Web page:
We recently published a post about how Jake Arrieta increased his slider and curve usage against the D-backs Wednesday night. But there was another significant, noteworthy observation that came to light with the revelation of further pitch data. So important, in fact, that I think this is perhaps the result of a mechanical change or intervention with Chris Bosio.
Arrieta’s fearsome breaking ball has been described as baby slider or “slutter” because it doesn’t sweep across the plate like normal sliders do. Rather, the sharp-moving pitch is thrown upwards to 92 mph and with around 3.5 inches of horizontal movement. Brooks Baseball’s pitch classification algorithm categorizes Jake’s slutter as a slider, not cutter. That changed Wednesday night.
For the first time in Arrieta’s career, his 14 slutters against Arizona were categorized as cutters.
Why did Brooks Baseball suddenly change its classification of the pitch? Could it be velocity? Or horizontal movement? Vertical movement? No to all. Using those three measurements, there is no significant difference between Arrieta’s cutter from this most recent start and what has been called a slider throughout his career.
The difference was his release point.
This could be a very important trend, so much so that I need you to stop what you’re doing and really focus on the graph below. The data illustrates Arrieta’s horizontal release point since 2014 on a game-to-game basis. Bright red represents sliders, and the single dark red dot on the far right is the former Cy Young winner’s cutter against the D-backs. Notice how there is a YUUGE difference between his “cutter” release point and career “slider” release points. This graph shows that Arrieta was letting go of the pitch farther away from his body against Arizona.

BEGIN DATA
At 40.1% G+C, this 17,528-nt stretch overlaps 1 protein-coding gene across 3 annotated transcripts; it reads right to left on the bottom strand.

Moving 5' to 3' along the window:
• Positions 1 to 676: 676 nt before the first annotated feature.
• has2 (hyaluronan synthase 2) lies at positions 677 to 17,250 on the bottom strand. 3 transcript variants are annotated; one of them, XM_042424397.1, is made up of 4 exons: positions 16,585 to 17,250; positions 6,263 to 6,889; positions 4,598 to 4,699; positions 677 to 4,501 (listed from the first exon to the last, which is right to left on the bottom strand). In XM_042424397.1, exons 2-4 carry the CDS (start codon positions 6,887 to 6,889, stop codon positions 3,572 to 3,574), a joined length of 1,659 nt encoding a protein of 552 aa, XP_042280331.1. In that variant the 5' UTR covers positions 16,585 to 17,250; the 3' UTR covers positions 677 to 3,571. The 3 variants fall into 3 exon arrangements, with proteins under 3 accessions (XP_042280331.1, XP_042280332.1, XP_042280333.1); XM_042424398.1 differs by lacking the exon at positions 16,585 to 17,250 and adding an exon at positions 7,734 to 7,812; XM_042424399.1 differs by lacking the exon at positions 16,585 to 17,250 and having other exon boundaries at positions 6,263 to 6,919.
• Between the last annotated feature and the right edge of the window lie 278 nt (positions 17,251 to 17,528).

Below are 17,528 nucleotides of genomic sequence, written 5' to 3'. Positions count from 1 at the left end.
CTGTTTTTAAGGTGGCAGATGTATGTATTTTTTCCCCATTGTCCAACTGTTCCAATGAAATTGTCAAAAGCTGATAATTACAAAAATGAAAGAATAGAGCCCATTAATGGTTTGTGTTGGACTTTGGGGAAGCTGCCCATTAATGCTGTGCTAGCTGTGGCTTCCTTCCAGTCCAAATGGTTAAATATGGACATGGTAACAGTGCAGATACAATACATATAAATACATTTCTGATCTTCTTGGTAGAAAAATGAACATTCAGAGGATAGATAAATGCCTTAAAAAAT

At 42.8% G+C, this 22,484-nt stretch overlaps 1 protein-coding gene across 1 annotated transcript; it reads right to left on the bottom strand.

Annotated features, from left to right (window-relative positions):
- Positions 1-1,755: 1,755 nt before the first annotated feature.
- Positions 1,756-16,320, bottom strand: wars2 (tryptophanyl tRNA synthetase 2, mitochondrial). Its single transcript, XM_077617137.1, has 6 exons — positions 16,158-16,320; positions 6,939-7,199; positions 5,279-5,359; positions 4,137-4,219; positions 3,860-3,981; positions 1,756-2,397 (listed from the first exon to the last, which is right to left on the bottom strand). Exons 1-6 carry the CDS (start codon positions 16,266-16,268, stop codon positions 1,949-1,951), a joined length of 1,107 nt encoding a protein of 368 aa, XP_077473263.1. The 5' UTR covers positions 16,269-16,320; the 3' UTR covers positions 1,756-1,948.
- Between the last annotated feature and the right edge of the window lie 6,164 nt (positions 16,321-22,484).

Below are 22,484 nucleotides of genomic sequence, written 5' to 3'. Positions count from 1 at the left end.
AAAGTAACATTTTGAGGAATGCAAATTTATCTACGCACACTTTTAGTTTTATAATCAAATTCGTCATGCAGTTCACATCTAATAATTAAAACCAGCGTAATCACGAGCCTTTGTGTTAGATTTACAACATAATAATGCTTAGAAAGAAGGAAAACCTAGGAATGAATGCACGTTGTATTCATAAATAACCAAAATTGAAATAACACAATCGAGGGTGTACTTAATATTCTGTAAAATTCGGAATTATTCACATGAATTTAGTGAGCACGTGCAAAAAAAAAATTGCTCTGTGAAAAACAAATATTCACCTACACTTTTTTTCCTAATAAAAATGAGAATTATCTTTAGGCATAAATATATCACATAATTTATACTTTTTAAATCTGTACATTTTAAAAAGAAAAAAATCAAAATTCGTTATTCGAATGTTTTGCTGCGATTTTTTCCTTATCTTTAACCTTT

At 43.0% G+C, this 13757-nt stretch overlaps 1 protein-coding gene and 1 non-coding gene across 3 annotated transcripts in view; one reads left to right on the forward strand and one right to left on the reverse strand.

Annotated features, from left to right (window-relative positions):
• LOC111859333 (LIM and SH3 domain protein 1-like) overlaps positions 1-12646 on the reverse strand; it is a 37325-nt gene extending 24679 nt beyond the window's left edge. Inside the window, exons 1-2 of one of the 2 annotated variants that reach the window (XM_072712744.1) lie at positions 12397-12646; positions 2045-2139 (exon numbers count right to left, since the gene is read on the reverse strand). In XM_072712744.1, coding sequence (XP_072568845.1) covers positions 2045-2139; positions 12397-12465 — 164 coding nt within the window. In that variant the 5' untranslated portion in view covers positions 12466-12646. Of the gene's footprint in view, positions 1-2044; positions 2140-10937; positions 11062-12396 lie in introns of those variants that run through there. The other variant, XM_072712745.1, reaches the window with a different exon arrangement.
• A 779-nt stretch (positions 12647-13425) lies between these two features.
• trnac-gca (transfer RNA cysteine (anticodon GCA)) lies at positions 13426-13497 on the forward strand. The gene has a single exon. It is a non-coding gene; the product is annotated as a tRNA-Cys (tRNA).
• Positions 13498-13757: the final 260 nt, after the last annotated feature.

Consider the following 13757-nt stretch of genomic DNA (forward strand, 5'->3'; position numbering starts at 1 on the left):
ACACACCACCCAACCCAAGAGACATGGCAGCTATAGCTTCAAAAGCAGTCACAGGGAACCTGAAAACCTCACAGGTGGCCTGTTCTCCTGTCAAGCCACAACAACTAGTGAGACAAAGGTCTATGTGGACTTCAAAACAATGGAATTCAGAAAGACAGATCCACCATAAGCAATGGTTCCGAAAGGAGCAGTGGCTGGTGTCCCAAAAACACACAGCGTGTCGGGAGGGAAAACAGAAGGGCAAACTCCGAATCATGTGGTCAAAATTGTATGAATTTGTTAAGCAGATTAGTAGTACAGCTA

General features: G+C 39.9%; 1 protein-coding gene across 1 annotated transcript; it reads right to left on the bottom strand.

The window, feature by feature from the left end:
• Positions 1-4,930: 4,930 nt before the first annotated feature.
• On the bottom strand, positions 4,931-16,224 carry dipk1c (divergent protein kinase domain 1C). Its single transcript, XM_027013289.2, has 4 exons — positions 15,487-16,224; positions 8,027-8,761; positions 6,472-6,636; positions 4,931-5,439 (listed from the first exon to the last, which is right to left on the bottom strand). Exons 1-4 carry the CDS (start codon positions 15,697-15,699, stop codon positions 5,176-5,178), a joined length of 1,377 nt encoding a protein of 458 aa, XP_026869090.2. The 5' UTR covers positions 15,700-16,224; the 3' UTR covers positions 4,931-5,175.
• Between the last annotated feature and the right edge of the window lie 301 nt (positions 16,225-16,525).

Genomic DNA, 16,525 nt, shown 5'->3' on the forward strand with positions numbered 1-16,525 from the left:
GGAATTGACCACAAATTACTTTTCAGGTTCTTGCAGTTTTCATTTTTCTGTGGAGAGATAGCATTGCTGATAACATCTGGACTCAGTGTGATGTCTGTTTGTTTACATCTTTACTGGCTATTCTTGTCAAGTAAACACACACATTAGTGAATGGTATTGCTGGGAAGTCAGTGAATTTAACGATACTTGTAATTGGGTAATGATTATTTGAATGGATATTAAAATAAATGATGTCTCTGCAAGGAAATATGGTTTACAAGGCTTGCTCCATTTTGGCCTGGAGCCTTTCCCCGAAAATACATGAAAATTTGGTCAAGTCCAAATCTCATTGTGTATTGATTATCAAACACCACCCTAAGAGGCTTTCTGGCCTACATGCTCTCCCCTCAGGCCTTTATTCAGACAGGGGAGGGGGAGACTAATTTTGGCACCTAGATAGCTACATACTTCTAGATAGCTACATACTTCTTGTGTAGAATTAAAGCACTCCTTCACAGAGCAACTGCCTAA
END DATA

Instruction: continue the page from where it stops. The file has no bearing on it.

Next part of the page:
The error bars, which represent the degree of variability among all pitches thrown in the single game, between Arrieta’s slider and cutter don’t even come close to one another. This suggests that this observation is so significant that the chance of this just being a fluke is roughly equivalent to the chance of the Phillies winning the World Series this year.
Again, Brooks Baseball has never before classified Arrieta’s slutter as a cutter, and the reason for this new classification likely has to do with the ginormous release point difference between Wednesday night and every start prior to it. Since his release point was so significantly different from his career norm, perhaps Arrieta made a conscious effort to change something.
The cutter classification of Arrieta’s slutter night makes it one of the rarest pitches in MLB since the league started tracking this kind of data. The bearded righty’s cutter release point hewed more toward third base than over 99.9 percent of cutters thrown since the genesis of the PitchFX era. Hitters simply have never seen something like this before. Ever.
This is a big deal.